But during a recent Zoom call with Sisters in the Province, she crumbled. She said she had been burying her fear, hurt, confusion and anger over protesters, and in one moment during that call it all flooded over her.
“I have seen too much, heard too much, felt too much hatred against Asians without having an outlet to express my feelings about it. That Zoom call with my Sisters was safe enough for me to reveal my true feelings,” she said.
Today 99 percent of the people that Good Shepherd Services assists are having problems. The need far exceeds the capacity of GSS to currently serve the Asian community. We cannot stand up to protesters without the real threat of losing everything through retaliation. The Asian community we serve in Atlanta has turned upside down,” Sr. Christine said.
New GSS Atlanta program is light in the darkness
In this dark picture of despair, Sr. Christine sees a glimmer of hope for the future. Sisters from throughout the province have reached out to her since her cathartic release, offering comfort, moral support and prayers.
In addition to their comforting displays of unity, one Asian business woman in another part of the city who has been unaffected by the chaos stepped forward to help GSS. And then another came forward, and recently a third.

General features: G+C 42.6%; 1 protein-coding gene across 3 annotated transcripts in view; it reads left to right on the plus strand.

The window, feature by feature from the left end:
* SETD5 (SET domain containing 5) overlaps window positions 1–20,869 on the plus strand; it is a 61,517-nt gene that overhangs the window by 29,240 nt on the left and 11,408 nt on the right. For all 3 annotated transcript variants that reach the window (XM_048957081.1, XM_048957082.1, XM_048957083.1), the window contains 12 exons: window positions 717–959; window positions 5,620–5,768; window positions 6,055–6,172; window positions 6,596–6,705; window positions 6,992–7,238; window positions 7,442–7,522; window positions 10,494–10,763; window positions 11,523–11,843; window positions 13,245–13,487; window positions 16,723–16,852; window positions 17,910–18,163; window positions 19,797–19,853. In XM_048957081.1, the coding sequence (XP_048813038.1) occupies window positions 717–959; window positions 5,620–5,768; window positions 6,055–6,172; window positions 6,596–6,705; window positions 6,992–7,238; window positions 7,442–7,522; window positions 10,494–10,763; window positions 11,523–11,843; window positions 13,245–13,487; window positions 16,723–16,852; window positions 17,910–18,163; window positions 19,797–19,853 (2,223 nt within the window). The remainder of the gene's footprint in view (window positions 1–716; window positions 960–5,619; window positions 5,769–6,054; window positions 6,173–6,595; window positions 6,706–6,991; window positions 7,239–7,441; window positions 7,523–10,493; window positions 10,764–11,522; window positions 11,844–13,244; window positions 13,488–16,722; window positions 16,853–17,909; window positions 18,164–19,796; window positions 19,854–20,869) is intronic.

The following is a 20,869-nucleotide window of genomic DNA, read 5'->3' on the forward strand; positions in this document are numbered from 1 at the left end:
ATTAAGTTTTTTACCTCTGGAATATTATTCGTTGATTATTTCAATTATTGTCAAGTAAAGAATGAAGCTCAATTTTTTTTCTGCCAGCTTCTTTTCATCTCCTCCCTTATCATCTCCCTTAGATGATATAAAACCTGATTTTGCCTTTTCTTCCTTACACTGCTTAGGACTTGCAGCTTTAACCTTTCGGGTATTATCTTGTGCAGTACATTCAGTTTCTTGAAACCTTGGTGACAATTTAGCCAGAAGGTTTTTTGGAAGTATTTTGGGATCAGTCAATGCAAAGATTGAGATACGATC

Through their kindness a new project has emerged. The project in Vietnamese is called Lá lành đùm lá rách” (Good leaves protect torn leaves). It provides food and clothing to the most vulnerable Asian families affected by the disorder and financial challenges wrought by protesters and COVID. Asians helping Asians is the program’s core. Two of the businesses involved are Buddhist.
“We are different religions and speak different Asian languages, but that is not important. Kindness is what matters,” Sr. Christine said.
The project began in early July and is expanding rapidly as the three business owners ask others to help. Individuals are also responding, as evidenced by one young man, a client of Good Shepherd Services, who donated $10 to help the poor. As word passes about the new program, others are beginning to donate to GSS.
“Giving is contagious. People work so hard for their money and still find time to comfort the poor.
“When we do good things for others we feel the benefits immediately. It proves that it is not only bad that happens. There are good people in the world. I can see that,” she said.